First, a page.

I was flabbergasted. Until that moment I had not realized how closed the right-wing mind had become. Even assuming that my friends’ view of the Times’ philosophy was correct, which it most certainly was not, why would they not want to know what their enemy was thinking? This was my first exposure to what has been called “epistemic closure” among conservatives—living in their own bubble where nonsensical ideas circulate with no contradiction.”

  3. Newt says:

    They voted for Santa Claus, and now it’s time for Santa to pay up…

    Detroit City Council member JoAnn Watson said Tuesday the citizens support of Obama in last month’s election was enough reason for the president to bailout the struggling the city. (Click the video player to listen)

    “Our people in an overwhelming way supported the re-election of this president and there ought to be a quid pro quo and you ought to exercise leadership on that,” said Watson. “Of course, not just that, but why not?”

    1. Joe Loveland says:

      Now bring us some figgy pudding,
      Now bring us some figgy pudding,
      Now bring us some figgy pudding,
      And bring some out here.

      And we won’t go until we got some,
      We won’t go until we got some,
      We won’t go until we got some,
      So bring some out here.

    2. Newt says:

      Ignore me. Fine.

      But you can’t ignore the on-the-record words of the Detroit City Councilwoman. Call her on your Obama phone.

      1. Newt, I wanna get me one of those Obama phones. I hear they’re pretty slick. I want the one with the out-going message from John McCain accusing ACORN of attacking the consulate in Benghazi.

  4. Newt says:

    Brian – Ann Coulter shares the pertinent election data …

    “More than half of all babies born to Hispanic women today are illegitimate. As Heather MacDonald has shown, the birthrate of Hispanic women is twice that of the rest of the population, and their unwed birthrate is one and a half times that of blacks.
    That’s a lot of government dependents coming down the pike. No amount of “reaching out” to the Hispanic community, effective ‘messaging’ or Reagan’s ‘optimism’ is going to turn Mexico’s underclass into Republicans.”

    We’ll never be able to compete with Dems when it comes to handing out the goodies.

  5. This whole fiscal cliff thing has me bored out of my mind. It’s Y2K all over again, complete with the ticking clock and the media craziness over financial Armageddon. I can hardly wait until Jan. 1 so we can go on to the next crisis du jour cooked up by the tail chasing media.

    This whole cliff thing reminds me of another cliff…..Cliff Clavin of Cheers, the beer drinking, big talking blowhard who so many politicians seem to resemble today.

    From the contstant Campaigner Obama to the spineless people we entrust to actually legislate, it’s all so much of a three-ringed (or is that two ringed) circus.

    Rest assured, these rubes in D.C. will come up with some grotesque concoction of postponing and patching the tax laws and spending cuts into something that further kicks the can down the road for someone else to tackle.

    Meanwhile, our growing unfunded liabilities and national embarrassment of a tax code will remain in place while we are assured with smoke and mirrors that Medicare and Social Security will be fine (liberal pipe dream), that we can grow our way to prosperity with tax cuts (conservative witchcraft) and that out of control spending will resolve itself (liberal/conservative hallucination).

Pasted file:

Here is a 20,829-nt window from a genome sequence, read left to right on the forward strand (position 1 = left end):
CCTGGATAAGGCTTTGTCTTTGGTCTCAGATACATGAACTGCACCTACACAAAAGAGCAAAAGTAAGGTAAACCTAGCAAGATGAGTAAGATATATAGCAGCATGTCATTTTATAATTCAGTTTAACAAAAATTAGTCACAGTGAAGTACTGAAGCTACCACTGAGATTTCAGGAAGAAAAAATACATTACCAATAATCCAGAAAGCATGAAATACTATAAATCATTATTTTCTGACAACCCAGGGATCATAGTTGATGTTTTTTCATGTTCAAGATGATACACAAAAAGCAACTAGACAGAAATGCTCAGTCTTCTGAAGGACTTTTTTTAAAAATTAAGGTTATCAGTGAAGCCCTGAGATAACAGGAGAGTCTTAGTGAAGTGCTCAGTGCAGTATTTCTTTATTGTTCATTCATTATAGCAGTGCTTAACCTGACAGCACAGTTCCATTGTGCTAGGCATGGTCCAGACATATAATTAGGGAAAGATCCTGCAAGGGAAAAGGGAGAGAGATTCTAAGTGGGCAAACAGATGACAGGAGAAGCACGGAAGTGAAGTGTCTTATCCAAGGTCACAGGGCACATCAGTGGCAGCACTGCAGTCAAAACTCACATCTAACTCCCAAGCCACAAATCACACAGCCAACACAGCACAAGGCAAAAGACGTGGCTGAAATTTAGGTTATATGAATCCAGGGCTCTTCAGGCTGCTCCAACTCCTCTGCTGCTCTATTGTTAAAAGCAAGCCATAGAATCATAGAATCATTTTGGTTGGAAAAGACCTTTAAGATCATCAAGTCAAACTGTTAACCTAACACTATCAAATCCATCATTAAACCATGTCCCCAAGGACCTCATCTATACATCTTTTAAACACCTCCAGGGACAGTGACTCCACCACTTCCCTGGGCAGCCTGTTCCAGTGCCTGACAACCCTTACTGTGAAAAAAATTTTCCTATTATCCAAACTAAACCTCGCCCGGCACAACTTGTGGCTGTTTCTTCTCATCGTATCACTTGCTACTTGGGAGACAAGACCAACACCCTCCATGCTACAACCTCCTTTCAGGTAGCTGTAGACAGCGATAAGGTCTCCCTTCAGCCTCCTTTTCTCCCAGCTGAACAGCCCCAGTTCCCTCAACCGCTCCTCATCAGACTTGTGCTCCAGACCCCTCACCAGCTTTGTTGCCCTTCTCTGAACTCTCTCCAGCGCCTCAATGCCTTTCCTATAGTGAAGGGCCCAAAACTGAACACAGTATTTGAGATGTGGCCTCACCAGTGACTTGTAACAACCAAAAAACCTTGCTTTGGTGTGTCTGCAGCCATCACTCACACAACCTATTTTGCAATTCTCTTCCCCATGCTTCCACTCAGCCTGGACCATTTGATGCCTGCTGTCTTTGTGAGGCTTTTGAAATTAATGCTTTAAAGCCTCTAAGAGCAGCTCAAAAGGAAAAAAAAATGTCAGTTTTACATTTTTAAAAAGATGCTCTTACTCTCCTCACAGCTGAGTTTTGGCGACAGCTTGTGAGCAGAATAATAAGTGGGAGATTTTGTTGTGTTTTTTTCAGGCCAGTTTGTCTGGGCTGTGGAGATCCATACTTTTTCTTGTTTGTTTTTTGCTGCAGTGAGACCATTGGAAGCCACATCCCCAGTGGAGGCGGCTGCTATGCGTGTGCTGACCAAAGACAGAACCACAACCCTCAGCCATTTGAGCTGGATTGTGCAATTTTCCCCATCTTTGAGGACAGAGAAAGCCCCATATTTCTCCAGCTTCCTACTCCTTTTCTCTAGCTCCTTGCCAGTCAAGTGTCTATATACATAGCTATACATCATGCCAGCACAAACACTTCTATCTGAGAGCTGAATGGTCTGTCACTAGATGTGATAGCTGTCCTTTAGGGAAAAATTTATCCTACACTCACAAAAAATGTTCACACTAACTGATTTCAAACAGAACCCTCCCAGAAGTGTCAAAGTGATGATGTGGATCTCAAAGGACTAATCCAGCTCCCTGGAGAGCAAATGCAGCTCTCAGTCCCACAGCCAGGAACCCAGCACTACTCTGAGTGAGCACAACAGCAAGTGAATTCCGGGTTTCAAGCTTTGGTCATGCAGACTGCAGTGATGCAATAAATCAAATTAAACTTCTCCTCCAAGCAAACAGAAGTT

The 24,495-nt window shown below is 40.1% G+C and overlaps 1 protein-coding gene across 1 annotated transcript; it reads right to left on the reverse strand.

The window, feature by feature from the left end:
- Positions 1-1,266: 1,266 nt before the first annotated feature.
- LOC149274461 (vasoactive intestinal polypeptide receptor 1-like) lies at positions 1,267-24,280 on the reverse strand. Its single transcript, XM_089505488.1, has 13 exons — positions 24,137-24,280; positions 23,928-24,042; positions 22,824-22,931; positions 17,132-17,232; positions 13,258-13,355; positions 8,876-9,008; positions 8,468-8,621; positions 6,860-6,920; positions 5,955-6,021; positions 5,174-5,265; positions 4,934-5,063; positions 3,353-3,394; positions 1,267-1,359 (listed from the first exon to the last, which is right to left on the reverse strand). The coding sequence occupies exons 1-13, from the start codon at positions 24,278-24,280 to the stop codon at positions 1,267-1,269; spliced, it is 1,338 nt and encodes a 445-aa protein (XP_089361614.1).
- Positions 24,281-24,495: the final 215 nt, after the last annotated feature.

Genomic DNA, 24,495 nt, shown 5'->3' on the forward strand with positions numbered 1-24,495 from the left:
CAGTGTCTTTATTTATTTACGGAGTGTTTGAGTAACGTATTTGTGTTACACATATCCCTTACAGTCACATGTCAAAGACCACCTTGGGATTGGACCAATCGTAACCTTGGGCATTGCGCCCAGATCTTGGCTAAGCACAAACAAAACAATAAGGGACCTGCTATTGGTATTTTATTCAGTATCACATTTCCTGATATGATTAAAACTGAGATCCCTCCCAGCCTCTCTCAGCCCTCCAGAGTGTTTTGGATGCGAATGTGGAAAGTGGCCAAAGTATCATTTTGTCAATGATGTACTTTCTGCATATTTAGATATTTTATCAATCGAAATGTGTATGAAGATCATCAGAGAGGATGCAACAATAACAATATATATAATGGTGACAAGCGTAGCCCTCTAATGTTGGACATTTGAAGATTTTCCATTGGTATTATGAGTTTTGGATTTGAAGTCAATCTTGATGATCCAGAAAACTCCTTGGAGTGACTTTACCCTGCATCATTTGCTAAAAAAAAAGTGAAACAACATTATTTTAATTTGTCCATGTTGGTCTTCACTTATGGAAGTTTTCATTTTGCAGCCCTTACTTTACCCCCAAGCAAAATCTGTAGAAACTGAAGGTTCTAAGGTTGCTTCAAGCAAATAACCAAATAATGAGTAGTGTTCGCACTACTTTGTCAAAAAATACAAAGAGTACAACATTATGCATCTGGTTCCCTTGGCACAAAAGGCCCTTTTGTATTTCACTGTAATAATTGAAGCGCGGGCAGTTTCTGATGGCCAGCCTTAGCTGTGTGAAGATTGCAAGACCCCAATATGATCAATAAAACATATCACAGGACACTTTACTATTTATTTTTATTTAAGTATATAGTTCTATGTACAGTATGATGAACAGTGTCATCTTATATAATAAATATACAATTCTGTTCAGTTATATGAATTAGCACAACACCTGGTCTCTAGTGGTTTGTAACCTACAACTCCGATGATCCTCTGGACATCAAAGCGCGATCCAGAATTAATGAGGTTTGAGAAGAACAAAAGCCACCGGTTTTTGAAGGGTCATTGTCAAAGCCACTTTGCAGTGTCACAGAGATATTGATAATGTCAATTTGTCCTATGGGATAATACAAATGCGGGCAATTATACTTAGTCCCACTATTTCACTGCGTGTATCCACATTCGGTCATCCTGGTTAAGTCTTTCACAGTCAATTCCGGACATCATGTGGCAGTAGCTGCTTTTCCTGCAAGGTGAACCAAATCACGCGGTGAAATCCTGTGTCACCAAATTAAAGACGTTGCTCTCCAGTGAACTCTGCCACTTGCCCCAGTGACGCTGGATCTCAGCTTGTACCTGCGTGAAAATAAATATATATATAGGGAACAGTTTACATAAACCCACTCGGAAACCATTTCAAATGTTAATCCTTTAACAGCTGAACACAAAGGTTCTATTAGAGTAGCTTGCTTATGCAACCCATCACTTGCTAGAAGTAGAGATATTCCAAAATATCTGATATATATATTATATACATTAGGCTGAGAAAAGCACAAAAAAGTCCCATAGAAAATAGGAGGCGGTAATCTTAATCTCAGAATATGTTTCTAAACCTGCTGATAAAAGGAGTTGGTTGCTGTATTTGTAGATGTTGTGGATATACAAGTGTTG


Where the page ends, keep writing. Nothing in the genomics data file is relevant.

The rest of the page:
If this doesn’t happen, we will go into the new year and our so called leaders will vote the problems away “retroactively.”

    As a friend of mine said, letting the car zoom over the cliff would be allowing Americans to face the truth…..little liklihood of that happening.

  6. PM says:


    I agree with you, but with a difference (of course!).

    I agree that the fiscal cliff is really more of a speed bump. There is no real crisis here, and the doom and gloom crowd in the media (as well as the chicken little politicians) are simply trying to keep our attention focused on them (as opposed to the Bama/Irish game).

    Where I differ is that I do not see this false crisis as obscuring.a larger disaster in our fiscal future. I think that things are going to be just fine, with some relatively moderate adjustments–cutting back the entitlement spending a little bit and upping the revenues a bit more, while investing in the things we need to keep the economy growing and healthy.

    Now, will this happen? Sure, it is possible that the can will be kicked down the road a bit, but not all that long ago we did have things in pretty good shape, and we should be able to get back to that kind of a position. I am glad that we have an adult as President, and I am hopeful that this recent election has created the possibility of enough consensus to get us back on track. I continue to see the major obstacle to this to be the GOP, particularly the House GOP. They are a bunch of whackos (look at the recent rejection of the UN treaty on people with disabilities, or Louis Gohmert voting alone to preserve the term lunatic…a self descriptive example if ever there was one!).

    BTW, thanks again for lunch–next time I am buying!

    1. Erik says:

      You’re observation is merely say that crisis or disaster is too strong a word. Fair enough.

      My taxes will go up about $4k *I think* on a gross of about $100k. Much of that is the bite that the child tax credit takes out. This is the filing situation that represents $300 – $500 a month X tens of millions of families.

      The economic downturn might be more dramatic than you think.

      1. PM says:

        Your taxes will not go up if the President is allowed by the house GOP to fulfill his promise that taxes will not go up on those with income of $250,000.00 or less. So, if you live in the third district, call up Eric Paulsen, and tell him to support the President’s position on taxes.